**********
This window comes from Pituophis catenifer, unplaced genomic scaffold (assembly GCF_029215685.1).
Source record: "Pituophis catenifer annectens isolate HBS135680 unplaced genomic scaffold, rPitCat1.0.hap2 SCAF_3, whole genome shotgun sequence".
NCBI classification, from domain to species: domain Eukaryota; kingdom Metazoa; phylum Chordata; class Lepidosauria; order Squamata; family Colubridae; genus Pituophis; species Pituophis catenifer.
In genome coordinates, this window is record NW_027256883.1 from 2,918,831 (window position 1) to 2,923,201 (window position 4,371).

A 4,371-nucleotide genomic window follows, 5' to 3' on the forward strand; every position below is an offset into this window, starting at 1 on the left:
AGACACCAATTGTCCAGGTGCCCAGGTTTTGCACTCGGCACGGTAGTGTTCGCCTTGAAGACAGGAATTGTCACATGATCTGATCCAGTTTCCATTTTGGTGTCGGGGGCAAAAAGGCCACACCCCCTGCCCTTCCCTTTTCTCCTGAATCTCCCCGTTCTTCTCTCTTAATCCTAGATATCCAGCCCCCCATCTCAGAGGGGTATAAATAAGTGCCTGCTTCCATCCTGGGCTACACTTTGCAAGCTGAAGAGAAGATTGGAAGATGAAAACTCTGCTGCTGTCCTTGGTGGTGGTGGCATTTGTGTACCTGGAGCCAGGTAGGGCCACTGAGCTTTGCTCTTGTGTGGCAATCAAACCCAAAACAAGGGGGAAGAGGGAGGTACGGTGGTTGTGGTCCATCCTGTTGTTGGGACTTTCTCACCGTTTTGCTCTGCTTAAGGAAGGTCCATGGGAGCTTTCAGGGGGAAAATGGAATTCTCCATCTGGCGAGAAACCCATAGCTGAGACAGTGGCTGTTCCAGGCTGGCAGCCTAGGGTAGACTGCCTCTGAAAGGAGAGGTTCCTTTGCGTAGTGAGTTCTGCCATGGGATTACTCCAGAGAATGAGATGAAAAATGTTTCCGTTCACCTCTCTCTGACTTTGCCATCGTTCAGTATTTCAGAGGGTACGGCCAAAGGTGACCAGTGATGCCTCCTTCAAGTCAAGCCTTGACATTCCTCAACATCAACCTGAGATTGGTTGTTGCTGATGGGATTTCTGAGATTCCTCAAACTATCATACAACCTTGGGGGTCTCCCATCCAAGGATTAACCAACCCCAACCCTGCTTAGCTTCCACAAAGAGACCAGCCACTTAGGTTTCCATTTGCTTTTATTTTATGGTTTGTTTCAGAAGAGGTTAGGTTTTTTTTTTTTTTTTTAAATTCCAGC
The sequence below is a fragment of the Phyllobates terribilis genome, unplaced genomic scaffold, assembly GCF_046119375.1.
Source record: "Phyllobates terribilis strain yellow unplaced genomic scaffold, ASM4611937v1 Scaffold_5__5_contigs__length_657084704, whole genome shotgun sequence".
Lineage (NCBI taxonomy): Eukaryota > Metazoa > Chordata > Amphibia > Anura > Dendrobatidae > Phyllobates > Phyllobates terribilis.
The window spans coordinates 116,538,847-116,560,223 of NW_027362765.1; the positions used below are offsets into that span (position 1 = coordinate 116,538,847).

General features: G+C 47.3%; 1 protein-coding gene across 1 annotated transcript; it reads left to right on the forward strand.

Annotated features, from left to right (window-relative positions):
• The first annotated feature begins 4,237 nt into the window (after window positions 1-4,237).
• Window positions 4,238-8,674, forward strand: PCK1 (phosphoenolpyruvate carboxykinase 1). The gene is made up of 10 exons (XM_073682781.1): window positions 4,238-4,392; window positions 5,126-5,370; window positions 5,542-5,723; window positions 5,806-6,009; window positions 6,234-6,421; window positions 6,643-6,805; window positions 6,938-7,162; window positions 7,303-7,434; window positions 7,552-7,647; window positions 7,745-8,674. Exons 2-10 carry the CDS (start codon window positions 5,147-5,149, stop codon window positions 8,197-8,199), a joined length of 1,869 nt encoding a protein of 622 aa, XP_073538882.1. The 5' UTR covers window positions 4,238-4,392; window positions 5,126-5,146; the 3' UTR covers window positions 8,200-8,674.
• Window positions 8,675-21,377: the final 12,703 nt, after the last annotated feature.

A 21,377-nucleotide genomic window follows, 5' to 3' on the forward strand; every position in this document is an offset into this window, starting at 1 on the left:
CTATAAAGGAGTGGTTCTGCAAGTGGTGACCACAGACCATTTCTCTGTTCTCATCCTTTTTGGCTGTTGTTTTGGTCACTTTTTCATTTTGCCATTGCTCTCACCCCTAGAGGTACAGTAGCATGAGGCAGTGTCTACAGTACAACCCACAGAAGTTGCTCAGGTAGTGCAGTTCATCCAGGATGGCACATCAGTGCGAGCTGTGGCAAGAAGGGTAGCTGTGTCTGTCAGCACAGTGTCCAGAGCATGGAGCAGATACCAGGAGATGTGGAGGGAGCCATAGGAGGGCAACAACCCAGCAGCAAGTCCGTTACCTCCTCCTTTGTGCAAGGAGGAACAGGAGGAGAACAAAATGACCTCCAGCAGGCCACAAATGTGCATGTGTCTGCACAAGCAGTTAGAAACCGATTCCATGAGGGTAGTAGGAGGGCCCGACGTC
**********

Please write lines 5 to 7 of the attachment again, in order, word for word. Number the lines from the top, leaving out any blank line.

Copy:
A 4,371-nucleotide genomic window follows, 5' to 3' on the forward strand; every position below is an offset into this window, starting at 1 on the left:
AGACACCAATTGTCCAGGTGCCCAGGTTTTGCACTCGGCACGGTAGTGTTCGCCTTGAAGACAGGAATTGTCACATGATCTGATCCAGTTTCCATTTTGGTGTCGGGGGCAAAAAGGCCACACCCCCTGCCCTTCCCTTTTCTCCTGAATCTCCCCGTTCTTCTCTCTTAATCCTAGATATCCAGCCCCCCATCTCAGAGGGGTATAAATAAGTGCCTGCTTCCATCCTGGGCTACACTTTGCAAGCTGAAGAGAAGATTGGAAGATGAAAACTCTGCTGCTGTCCTTGGTGGTGGTGGCATTTGTGTACCTGGAGCCAGGTAGGGCCACTGAGCTTTGCTCTTGTGTGGCAATCAAACCCAAAACAAGGGGGAAGAGGGAGGTACGGTGGTTGTGGTCCATCCTGTTGTTGGGACTTTCTCACCGTTTTGCTCTGCTTAAGGAAGGTCCATGGGAGCTTTCAGGGGGAAAATGGAATTCTCCATCTGGCGAGAAACCCATAGCTGAGACAGTGGCTGTTCCAGGCTGGCAGCCTAGGGTAGACTGCCTCTGAAAGGAGAGGTTCCTTTGCGTAGTGAGTTCTGCCATGGGATTACTCCAGAGAATGAGATGAAAAATGTTTCCGTTCACCTCTCTCTGACTTTGCCATCGTTCAGTATTTCAGAGGGTACGGCCAAAGGTGACCAGTGATGCCTCCTTCAAGTCAAGCCTTGACATTCCTCAACATCAACCTGAGATTGGTTGTTGCTGATGGGATTTCTGAGATTCCTCAAACTATCATACAACCTTGGGGGTCTCCCATCCAAGGATTAACCAACCCCAACCCTGCTTAGCTTCCACAAAGAGACCAGCCACTTAGGTTTCCATTTGCTTTTATTTTATGGTTTGTTTCAGAAGAGGTTAGGTTTTTTTTTTTTTTTTTAAATTCCAGC
The sequence below is a fragment of the Phyllobates terribilis genome, unplaced genomic scaffold, assembly GCF_046119375.1.